Will it still be responsive if I’m constantly adding and removing elements while the user is scrolling? Surprisingly, yes! I didn’t have to do anything special to make this happen. In the latest Chrome, Firefox, and even IE, 40 elements never introduced any noticeable slow down even on the multiple cellphones I was testing with. The two latest, fully updated hardware versions of the iPhone as well as low-end to high-end android devices (Android 4.4+) from multiple companies all ran the scrolling smoothly when using the pre-installed web browsers. I’m very glad that this part came for free. I really didn’t want standard infinite scrolling behavior because the data is (nearly) static. If the user scrolled past 20 pokemon and then 10 more were added to the list each time they reached the bottom, I felt that would really kill the experience. The list of pokemon changes every few years so from visit to visit very little changes.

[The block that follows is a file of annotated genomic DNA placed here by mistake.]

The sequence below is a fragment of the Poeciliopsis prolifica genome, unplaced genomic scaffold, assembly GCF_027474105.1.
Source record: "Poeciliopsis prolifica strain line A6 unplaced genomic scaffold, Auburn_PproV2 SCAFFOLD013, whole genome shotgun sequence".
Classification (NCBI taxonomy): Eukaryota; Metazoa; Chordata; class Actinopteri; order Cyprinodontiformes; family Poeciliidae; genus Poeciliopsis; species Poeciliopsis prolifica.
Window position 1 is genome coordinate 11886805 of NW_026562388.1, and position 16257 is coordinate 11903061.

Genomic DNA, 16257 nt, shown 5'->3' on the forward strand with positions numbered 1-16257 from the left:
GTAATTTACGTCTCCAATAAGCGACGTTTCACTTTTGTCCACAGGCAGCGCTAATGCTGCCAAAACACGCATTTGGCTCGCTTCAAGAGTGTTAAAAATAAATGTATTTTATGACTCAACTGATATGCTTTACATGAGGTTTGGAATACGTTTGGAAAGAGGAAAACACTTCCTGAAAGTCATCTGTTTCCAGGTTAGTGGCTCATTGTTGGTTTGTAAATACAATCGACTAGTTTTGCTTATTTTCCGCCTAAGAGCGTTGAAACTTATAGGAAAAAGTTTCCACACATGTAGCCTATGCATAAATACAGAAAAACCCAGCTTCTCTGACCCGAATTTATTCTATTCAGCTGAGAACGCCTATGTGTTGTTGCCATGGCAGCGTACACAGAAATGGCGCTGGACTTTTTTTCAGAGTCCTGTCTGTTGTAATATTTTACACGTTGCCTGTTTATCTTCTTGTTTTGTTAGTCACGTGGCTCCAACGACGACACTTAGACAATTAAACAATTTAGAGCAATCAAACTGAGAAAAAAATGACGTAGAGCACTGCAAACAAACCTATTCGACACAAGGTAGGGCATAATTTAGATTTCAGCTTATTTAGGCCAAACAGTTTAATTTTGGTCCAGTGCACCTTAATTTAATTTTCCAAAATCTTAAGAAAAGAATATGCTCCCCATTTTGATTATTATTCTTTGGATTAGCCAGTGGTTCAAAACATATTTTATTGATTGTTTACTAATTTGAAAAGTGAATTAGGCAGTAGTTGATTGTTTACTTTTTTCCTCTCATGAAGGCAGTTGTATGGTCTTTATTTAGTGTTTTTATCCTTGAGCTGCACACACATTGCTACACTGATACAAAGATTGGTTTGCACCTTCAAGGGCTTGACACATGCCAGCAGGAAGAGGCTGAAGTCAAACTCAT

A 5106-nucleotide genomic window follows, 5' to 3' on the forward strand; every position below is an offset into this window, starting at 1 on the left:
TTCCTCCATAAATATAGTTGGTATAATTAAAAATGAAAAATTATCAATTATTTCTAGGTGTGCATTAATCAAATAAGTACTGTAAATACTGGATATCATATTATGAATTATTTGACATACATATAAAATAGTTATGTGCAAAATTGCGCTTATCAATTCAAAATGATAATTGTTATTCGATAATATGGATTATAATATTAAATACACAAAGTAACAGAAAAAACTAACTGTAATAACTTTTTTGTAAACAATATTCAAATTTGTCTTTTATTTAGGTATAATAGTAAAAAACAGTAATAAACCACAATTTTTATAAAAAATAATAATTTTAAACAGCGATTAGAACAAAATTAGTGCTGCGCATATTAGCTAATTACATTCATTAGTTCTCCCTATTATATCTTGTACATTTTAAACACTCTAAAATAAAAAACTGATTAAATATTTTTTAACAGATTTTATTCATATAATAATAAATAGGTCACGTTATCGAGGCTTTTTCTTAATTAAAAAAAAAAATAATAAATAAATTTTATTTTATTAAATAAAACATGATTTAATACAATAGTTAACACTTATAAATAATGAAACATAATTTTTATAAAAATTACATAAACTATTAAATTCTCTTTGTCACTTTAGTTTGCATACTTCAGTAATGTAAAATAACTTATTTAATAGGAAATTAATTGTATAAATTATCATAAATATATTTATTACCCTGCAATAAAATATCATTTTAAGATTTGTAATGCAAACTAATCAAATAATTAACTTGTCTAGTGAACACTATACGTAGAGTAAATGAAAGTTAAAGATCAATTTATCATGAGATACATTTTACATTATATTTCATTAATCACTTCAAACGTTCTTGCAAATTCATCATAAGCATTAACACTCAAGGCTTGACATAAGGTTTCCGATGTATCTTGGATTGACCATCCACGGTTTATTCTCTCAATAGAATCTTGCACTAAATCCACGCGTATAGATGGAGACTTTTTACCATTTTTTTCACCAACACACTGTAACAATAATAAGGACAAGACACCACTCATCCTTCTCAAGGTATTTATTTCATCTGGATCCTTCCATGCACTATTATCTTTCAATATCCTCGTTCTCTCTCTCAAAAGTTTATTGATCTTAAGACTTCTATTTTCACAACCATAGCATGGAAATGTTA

Wouldn’t the scroll bar give away that something is fishy or at least lie about how many items are really supposed to be in the list? This was my biggest “this feature is a must” about the whole thing. If I searched for something or specified a particular game version I wanted the scroll bar to indicate how big the list actually was. To achieve this, I added a spacer above and below the the ngFor:

<div class="col-xs-12 col-sm-3 pokemon-column" [ngClass]="{ 'ad-offset': ads }" (scroll)="ColScroll($event)">
  <div [style.height]="Math.max(0, scrollPos - 10) * 132"></div>
  <entry *ngFor="let p of (base.pokemon | filter:search:SelectedVer:SelectedLang) | justafew:scrollPos"
    [id]="'pokemon-entry-' +" [pokemon]="p" [language]="SelectedLang"
  <div class="search-count" *ngIf="search">
    {{ (base.pokemon | filter:search:SelectedVer:SelectedLang).length }} results for "{{ search }}"
  <div [style.height]="Math.max(0,((base.pokemon | filter:search:SelectedVer:SelectedLang).length - scrollPos - 40)) * 132"></div>